The threat of Cyber-Crime

The threat is real

It’s been 10 years since the financial crisis, a credit crunch that almost crippled the banking industry in the UK. Despite the disastrous outcomes and the years of austerity, we are still standing. Reforms have been put in place to ensure that it never happens again…well at least not as severe. However, when one problem subsides another appears, and this one could be catastrophic.

Cyber-crime is not a recent phenomenon, in fact the first cyber-criminal was recorded before the Internet in the year 1820! Joseph­-Marie Jacquard, a textile manufacturer in France, produced the loom. This device allowed the repetition of a series of steps in the weaving of special fabrics. This resulted in a fear amongst Jacquard’s employees that their traditional employment and livelihood were being threatened. They committed acts of sabotage to discourage Jacquard from further use of the new technology. Much like today where many employees feel the threat of Artificial Intelligence to their employment.

Cyber-crime has evolved over the years and with the introduction of the Internet has become a more serious threat. As a society we are now reliant on services such as online banking and the ability to work from home via our personal devices. This not only poses threats to our personal belongings but also to our employers. Many of us now use our personal devices for work purposes, including the use of emails, these emails may contain sensitive company information that could be exploited if ending up in the wrong hands.

Cyber-threats are constantly evolving and changing, in addition to the threats posed by cyber-crime itself, cyber-enabled crimes such as financial crime, crimes against children and fraud also pose distinct threats to the public.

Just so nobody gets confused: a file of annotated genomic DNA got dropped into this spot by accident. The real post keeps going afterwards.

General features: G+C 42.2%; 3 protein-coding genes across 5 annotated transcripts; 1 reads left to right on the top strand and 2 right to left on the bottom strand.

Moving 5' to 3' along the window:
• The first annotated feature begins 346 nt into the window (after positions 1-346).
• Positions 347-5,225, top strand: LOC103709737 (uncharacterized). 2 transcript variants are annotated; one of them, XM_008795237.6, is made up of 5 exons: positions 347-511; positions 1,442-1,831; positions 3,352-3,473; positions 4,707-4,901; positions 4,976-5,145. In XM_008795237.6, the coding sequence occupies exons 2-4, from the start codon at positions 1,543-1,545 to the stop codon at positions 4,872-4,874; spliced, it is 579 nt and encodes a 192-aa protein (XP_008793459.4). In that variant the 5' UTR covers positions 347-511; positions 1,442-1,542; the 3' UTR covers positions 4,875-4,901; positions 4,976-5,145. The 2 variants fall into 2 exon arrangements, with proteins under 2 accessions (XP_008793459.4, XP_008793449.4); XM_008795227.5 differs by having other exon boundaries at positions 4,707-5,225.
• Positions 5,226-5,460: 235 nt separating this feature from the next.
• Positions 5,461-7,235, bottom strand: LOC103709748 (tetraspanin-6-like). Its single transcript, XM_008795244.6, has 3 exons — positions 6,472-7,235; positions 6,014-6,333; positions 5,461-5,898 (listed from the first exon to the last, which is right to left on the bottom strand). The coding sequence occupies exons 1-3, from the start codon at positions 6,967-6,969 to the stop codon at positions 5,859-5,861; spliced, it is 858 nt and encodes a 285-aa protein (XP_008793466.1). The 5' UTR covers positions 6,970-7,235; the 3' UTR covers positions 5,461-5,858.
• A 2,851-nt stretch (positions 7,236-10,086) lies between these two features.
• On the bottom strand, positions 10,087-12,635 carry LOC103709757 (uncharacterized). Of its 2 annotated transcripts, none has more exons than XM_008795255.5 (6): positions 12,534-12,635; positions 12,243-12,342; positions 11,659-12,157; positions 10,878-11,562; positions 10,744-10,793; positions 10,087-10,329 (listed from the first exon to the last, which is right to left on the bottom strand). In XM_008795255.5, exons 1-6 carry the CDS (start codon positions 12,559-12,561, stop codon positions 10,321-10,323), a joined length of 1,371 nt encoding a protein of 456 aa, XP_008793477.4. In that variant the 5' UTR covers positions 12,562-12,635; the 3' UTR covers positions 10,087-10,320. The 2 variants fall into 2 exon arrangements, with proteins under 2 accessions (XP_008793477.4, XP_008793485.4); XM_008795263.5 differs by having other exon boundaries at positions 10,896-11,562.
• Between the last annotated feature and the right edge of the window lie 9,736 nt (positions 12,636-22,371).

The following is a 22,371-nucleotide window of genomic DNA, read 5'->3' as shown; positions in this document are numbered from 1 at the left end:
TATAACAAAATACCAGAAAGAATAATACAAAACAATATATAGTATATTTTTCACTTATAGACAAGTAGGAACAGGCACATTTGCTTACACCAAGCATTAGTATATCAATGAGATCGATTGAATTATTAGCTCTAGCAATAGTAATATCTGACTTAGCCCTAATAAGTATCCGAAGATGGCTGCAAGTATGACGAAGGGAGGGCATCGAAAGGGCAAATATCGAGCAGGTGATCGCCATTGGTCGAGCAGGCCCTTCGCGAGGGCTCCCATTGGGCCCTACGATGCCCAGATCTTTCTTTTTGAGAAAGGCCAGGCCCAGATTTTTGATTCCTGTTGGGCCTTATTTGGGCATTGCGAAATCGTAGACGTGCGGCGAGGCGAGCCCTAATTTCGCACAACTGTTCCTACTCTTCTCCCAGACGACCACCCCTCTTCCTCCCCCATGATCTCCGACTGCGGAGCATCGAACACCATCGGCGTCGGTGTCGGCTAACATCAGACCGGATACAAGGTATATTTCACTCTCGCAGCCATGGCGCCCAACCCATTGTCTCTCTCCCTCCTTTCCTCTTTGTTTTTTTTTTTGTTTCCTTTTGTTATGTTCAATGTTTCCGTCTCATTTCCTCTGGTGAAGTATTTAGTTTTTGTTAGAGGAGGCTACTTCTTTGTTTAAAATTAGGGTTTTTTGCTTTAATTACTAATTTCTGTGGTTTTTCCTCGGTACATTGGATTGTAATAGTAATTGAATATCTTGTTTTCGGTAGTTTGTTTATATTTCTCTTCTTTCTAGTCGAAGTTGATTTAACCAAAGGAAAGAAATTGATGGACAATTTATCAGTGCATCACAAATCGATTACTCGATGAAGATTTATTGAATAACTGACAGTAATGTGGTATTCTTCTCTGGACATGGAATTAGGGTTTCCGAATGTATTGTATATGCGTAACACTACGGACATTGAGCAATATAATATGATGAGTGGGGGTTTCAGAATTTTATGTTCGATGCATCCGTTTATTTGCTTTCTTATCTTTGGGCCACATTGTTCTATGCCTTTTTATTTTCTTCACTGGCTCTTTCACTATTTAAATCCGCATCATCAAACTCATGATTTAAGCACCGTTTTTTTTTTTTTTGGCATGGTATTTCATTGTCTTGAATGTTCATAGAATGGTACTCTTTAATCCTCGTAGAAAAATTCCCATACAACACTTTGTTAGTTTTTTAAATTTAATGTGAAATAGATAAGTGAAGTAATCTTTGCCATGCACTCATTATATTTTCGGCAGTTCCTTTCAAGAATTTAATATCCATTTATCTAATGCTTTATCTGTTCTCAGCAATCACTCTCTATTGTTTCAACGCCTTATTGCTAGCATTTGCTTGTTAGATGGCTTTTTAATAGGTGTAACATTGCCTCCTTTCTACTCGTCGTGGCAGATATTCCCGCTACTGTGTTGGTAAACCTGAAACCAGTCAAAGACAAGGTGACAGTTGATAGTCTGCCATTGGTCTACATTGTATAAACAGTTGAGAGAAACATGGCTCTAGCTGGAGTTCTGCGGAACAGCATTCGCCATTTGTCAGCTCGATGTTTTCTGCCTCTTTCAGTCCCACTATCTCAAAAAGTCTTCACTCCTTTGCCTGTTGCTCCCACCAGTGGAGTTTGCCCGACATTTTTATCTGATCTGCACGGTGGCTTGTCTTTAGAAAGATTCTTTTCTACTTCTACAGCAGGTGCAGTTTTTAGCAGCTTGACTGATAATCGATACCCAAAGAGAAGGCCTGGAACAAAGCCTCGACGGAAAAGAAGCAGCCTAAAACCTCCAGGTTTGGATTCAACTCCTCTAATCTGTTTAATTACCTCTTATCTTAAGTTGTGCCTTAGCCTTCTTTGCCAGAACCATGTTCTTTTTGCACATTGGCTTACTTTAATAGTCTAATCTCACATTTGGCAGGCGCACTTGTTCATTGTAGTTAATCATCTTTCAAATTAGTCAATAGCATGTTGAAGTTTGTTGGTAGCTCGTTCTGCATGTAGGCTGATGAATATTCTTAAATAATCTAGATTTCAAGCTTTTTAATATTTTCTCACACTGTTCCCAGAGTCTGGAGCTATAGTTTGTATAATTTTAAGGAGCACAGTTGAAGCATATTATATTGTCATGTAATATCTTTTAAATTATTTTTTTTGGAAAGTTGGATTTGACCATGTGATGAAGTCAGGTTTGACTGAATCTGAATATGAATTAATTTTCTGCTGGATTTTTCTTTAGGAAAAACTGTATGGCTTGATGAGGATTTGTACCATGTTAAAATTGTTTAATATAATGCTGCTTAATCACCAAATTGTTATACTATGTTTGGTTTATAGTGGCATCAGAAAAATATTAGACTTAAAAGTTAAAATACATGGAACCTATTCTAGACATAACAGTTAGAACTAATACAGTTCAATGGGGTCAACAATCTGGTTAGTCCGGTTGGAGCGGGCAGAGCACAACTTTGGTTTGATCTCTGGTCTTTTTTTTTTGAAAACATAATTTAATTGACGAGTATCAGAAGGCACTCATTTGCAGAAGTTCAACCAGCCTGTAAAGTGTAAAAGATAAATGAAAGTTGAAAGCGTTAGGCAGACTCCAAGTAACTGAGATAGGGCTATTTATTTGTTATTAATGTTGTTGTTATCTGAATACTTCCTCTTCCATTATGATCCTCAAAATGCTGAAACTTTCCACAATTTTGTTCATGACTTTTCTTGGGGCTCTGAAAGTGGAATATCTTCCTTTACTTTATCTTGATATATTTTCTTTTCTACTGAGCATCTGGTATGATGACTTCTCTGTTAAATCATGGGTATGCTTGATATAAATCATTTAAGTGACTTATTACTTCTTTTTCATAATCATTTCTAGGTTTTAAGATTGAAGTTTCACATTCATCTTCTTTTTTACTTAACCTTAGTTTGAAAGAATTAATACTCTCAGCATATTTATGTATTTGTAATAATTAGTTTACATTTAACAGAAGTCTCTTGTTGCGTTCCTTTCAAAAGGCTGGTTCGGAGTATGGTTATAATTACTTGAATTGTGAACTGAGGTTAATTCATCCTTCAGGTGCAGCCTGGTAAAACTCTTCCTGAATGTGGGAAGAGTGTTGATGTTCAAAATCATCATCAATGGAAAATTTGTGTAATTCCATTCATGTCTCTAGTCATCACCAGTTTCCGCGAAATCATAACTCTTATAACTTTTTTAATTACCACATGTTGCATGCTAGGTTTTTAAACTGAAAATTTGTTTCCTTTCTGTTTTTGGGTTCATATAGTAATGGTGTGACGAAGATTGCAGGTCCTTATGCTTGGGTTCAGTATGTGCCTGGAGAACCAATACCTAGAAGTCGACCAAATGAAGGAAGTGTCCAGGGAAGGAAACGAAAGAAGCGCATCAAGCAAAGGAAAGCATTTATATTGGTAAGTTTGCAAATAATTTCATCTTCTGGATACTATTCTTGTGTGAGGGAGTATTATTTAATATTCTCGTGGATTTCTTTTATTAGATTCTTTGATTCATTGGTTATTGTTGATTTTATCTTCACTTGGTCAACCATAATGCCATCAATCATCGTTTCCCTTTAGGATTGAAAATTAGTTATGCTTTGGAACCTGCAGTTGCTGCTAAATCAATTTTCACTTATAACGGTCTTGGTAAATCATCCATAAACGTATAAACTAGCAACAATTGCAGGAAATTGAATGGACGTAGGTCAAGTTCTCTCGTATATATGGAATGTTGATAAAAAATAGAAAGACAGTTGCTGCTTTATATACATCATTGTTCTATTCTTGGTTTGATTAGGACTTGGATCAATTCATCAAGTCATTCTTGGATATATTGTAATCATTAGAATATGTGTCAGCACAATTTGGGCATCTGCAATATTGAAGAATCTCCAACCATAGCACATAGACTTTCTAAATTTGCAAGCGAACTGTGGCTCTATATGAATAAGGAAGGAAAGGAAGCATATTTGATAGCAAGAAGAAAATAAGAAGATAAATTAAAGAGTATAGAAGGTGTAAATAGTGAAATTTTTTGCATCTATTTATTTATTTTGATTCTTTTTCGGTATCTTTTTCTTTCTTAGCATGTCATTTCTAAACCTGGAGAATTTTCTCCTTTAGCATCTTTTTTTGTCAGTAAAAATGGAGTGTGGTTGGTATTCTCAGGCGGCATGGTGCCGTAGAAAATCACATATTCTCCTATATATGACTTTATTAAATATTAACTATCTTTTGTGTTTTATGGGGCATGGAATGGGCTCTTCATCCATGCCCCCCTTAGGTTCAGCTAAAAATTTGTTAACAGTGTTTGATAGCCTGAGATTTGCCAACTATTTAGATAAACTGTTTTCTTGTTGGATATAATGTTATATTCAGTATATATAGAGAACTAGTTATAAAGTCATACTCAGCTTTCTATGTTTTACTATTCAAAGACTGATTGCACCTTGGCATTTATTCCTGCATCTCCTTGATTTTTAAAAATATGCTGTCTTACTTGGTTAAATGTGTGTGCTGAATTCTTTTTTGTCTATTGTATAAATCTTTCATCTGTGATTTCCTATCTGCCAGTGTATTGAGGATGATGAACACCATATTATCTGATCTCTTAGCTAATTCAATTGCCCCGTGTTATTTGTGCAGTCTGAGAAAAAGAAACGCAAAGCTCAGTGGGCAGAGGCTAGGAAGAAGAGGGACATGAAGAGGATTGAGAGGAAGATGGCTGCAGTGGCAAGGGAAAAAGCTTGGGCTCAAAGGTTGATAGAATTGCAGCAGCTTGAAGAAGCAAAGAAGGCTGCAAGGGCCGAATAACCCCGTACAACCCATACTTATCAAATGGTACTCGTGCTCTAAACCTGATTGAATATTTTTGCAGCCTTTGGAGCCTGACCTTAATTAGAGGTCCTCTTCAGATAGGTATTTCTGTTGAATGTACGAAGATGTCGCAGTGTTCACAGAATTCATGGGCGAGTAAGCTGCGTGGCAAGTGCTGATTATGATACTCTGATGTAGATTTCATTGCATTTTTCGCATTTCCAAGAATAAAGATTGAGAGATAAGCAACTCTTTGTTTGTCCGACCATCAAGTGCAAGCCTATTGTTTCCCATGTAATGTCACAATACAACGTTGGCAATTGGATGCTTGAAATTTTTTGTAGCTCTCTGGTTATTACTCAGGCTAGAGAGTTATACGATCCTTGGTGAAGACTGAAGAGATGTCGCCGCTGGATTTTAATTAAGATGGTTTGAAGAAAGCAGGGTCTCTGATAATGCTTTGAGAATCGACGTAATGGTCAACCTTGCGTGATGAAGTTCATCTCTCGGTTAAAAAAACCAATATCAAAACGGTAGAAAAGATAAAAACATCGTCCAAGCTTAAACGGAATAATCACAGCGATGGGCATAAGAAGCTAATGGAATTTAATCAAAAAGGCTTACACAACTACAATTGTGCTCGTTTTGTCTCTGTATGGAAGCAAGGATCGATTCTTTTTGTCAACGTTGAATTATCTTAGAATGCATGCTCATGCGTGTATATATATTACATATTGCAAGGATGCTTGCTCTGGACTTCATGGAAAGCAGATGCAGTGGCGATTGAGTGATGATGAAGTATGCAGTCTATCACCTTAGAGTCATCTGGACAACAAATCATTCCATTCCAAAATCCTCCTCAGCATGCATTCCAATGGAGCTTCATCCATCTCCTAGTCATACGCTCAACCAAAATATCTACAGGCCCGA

How can we handle the threat?

With this topic being so detailed and expansive, in this blog I’d like to share just a few general safety tips.

There are a few simple steps to reduce the threat of ‘Spam’. Firstly, always keep your spam filter switched on and be wary of advertising and offers. Secondly, be on the alert if you do not know the sender, a trusted website will never ask you to confirm sensitive information like passwords or account details. Finally, report any suspected spam immediately and do NOT open any suspicious attachments.

The threat of ‘Phishing’ is also one to be vigilant of. A phishing email may appear to come from a trusted source. However, some warning signs are if the e-mail is sent from a free webmail address or requests personal information such as username, password or bank details. Finally, a phishing email may include a link to a website with a web address that is different from the organisation’s official address.

To keep your computer safe from viruses and other technical problems you can use the following:

  • Anti-virus software and a trusted Firewall
  • Anti-spyware tools.
  • If you have a wireless network, make sure it’s encrypted;
  • Block browser pop ups (Adblocker)
  • Create strong passwords – at least eight characters long and including a mixture of uppercase and lowercase letters, numbers or symbols (Avoid DoB)
  • Keep your passwords secret; never give them to anyone.